In the run-up to the Self Assessment online submission deadline of January 31st, we’re running a series of how-to articles explaining how freelancers and contractors can complete their Self Assessment tax return with the minimum of fuss. In the final part of our series, we look at what happens if it all goes wrong!
So, you’ve diligently registered for Self Assessment, collected and organised all your financial records, and come to complete your tax return when – disaster – you realise you don’t have a certain bank statement or tax form, and can’t get it until after the January 31st deadline!
Or, the more likely scenario, you completely forgot about your Self Assessment, remembered on the evening of the 31st only to find you haven’t registered to get a UTR, so can’t file.
Whatever your excuse, if you don’t submit your Self Assessment by 11:59:59pm on January 31st you’ll be in line for a tasty fine, with more looming down the road if you delay further!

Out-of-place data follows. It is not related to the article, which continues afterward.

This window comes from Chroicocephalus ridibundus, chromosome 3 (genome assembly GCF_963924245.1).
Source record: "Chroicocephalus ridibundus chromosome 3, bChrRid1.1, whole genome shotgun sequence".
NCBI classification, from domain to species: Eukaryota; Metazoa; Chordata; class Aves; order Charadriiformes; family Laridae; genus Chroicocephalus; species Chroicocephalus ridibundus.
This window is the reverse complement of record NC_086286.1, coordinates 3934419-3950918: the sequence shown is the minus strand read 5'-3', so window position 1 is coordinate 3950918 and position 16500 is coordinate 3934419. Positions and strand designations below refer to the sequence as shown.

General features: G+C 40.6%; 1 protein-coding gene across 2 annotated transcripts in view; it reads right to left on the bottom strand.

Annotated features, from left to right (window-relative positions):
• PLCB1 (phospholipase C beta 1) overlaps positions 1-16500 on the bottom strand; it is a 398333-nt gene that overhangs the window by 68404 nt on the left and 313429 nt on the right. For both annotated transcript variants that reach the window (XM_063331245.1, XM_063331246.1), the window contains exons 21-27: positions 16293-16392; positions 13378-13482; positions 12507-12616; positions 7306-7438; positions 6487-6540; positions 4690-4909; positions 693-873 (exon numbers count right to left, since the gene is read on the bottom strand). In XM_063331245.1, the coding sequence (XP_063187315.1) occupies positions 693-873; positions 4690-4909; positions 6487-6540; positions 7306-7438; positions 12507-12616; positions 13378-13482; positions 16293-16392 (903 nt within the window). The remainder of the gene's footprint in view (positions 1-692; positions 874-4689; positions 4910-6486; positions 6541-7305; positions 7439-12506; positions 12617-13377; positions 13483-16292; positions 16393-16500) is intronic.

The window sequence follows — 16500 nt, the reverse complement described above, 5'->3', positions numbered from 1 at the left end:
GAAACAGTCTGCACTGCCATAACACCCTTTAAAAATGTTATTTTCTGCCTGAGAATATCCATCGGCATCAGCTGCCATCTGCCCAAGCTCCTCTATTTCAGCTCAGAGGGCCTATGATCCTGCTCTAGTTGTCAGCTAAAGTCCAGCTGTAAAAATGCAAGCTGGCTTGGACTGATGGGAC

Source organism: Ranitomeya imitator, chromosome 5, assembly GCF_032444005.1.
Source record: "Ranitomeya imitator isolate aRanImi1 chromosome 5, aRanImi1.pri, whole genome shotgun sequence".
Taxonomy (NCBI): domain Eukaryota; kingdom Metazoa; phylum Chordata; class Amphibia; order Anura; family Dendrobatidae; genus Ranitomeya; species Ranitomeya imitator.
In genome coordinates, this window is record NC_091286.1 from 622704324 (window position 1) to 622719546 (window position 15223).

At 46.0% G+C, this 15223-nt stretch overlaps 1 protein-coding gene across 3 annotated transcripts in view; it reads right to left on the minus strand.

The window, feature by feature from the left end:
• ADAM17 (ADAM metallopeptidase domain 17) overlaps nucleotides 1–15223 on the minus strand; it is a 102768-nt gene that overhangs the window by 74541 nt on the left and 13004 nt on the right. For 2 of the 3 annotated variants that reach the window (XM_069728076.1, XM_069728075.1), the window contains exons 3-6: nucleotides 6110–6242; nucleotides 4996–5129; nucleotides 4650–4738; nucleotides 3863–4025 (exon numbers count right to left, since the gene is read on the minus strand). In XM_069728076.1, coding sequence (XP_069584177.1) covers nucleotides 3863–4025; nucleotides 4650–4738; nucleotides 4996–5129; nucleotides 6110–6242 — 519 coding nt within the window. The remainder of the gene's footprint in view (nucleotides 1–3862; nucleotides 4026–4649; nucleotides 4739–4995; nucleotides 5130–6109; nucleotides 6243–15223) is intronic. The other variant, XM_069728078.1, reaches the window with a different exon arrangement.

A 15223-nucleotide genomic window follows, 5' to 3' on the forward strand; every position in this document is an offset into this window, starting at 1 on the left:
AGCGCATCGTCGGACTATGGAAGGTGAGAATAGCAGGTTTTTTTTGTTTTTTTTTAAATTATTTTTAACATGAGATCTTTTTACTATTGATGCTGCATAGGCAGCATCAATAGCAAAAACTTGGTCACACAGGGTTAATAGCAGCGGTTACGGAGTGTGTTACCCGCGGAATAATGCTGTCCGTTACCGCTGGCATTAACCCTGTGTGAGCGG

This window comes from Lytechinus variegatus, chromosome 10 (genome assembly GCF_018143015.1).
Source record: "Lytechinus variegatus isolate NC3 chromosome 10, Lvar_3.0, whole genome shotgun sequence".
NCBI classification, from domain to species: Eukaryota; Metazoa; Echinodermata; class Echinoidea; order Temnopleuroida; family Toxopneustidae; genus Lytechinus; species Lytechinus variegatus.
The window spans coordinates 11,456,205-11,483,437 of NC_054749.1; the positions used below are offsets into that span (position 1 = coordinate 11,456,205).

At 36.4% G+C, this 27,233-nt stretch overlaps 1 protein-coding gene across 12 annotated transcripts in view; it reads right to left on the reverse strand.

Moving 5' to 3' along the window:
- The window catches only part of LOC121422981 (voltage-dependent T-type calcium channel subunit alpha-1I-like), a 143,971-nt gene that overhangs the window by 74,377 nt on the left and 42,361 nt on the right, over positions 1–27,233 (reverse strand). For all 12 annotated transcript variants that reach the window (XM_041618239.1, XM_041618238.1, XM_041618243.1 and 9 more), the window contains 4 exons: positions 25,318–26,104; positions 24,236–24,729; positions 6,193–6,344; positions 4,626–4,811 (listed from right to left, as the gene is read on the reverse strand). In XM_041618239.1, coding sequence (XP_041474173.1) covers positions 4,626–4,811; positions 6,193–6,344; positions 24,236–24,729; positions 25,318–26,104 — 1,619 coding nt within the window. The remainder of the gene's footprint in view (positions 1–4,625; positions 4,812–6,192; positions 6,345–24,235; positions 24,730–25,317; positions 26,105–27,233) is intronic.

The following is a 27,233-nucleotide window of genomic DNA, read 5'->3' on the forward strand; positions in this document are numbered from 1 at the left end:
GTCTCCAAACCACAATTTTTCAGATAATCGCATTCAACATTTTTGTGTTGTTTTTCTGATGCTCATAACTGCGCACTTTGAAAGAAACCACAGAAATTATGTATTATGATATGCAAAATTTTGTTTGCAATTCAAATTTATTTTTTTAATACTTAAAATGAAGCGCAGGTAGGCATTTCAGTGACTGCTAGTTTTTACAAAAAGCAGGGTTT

If you miss the deadline you will be hit with an on-the-spot, do-not-pass-Go £100 fine. You will by no means be alone; in January 2012 around 850,000 people missed the deadline (meaning a windfall of £85 million for HMRC overnight). After this initial penalty you will have three months to get your act together and file your Self Assessment.
Should three months pass and you have still not filed, HMRC will begin to fine you £10 per day for up to 90 days. If those 90 days elapse and you’ve still not filed, you’re in line for an additional fine of £300 or 5% of the tax you owe – whichever is greater. This same fine will be applied after twelve months, too.
So if a year should go by and HMRC have yet to receive your Self Assessment, you will have accrued a minimum of £1,600 in fines.
HMRC also have additional powers to punish those they believe are intentionally withholding information from them or attempting to conceal their true tax liabilities, including a fine of up to 100% of their tax liabilities in addition to the penalties above.
So, the moral of the story is do not delay! HMRC claim their penalty regime is designed to encourage submission rather than generate income through fines – however you look at it, everyone benefits from an accurate and on-time Self Assessment.
Photo by William Warby